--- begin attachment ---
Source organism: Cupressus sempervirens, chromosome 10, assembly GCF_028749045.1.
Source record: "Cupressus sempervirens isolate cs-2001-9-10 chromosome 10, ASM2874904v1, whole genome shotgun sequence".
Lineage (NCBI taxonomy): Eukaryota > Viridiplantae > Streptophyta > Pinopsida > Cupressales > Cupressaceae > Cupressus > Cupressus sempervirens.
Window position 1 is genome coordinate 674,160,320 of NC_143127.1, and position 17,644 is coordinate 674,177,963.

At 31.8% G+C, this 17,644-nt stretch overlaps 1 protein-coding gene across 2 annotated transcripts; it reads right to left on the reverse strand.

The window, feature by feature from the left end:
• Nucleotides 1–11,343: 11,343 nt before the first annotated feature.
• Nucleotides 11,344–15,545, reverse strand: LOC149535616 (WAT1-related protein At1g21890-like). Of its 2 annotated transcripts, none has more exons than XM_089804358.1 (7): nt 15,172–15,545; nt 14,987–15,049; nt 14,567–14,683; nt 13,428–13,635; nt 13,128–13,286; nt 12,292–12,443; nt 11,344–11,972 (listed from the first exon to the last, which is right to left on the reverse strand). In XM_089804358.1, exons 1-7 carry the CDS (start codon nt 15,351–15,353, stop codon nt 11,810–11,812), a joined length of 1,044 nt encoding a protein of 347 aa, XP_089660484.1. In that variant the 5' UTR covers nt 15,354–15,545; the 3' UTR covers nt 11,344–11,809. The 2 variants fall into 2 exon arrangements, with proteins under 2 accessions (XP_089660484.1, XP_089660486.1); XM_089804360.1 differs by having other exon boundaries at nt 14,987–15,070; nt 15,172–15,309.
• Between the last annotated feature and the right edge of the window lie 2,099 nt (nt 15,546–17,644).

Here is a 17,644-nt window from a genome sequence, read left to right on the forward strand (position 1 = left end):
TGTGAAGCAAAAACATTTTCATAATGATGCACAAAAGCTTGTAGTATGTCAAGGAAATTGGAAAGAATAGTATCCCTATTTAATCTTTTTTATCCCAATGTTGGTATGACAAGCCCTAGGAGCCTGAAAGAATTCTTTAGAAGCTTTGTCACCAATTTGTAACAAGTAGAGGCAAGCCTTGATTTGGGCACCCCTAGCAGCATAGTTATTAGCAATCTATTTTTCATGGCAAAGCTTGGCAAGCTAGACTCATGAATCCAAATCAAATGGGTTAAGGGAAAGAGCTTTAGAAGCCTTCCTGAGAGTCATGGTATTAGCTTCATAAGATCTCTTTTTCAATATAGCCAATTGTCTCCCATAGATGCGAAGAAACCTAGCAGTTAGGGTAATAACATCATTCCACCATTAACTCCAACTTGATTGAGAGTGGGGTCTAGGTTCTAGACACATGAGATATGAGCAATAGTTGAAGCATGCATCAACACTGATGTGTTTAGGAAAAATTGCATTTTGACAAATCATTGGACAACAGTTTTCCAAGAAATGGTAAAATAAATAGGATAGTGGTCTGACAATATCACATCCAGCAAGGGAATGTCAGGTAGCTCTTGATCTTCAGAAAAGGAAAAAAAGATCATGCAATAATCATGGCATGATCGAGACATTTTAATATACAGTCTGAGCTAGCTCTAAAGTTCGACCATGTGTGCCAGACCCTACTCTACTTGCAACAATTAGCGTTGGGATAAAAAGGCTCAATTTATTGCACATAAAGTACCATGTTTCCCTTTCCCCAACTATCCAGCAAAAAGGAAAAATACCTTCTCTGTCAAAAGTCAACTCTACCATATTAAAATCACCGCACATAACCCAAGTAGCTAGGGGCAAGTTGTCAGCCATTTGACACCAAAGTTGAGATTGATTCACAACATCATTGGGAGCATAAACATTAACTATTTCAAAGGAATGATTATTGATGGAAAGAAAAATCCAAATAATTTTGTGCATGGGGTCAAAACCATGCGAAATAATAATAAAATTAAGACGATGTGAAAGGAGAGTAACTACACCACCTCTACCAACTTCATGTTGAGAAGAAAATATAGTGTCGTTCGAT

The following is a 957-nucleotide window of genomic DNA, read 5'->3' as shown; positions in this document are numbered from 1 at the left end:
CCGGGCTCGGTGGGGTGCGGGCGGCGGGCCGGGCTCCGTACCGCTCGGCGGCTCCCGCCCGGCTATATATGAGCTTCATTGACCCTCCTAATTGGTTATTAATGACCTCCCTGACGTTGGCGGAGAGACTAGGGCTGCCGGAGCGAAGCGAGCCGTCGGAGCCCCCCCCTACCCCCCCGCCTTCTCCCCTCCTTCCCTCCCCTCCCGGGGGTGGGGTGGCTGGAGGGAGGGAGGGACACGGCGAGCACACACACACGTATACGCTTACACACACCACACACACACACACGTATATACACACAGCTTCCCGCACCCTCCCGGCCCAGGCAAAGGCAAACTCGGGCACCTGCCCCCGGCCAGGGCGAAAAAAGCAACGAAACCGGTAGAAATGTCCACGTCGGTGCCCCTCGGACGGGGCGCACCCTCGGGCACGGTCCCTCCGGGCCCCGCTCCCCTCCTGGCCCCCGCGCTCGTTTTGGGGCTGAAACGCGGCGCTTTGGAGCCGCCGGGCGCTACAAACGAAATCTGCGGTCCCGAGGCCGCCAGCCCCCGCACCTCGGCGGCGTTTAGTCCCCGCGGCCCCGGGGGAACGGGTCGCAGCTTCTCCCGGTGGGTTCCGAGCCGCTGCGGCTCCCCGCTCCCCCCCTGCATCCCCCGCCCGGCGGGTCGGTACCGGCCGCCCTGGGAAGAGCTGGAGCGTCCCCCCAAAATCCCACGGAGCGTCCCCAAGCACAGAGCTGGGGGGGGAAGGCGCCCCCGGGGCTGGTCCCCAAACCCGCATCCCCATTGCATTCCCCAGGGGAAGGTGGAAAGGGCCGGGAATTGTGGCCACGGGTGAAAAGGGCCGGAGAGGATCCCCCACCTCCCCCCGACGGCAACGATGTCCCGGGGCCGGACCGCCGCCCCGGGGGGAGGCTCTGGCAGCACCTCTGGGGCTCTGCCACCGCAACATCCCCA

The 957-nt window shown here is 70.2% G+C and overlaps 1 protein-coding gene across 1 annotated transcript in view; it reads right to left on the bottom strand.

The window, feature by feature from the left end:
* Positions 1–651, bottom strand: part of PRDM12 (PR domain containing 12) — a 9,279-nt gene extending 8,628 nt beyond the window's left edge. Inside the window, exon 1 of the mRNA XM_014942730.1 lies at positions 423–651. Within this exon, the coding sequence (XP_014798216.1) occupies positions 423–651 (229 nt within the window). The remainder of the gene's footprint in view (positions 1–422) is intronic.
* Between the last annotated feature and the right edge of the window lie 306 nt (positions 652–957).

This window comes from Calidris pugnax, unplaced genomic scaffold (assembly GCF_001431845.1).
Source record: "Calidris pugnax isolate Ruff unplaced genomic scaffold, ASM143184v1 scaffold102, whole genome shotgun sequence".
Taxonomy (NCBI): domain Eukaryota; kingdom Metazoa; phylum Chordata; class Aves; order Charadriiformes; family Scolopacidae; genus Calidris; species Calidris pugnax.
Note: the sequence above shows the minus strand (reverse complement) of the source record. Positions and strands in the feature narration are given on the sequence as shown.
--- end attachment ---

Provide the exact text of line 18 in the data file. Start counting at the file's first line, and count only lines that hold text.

This window comes from Calidris pugnax, unplaced genomic scaffold (assembly GCF_001431845.1).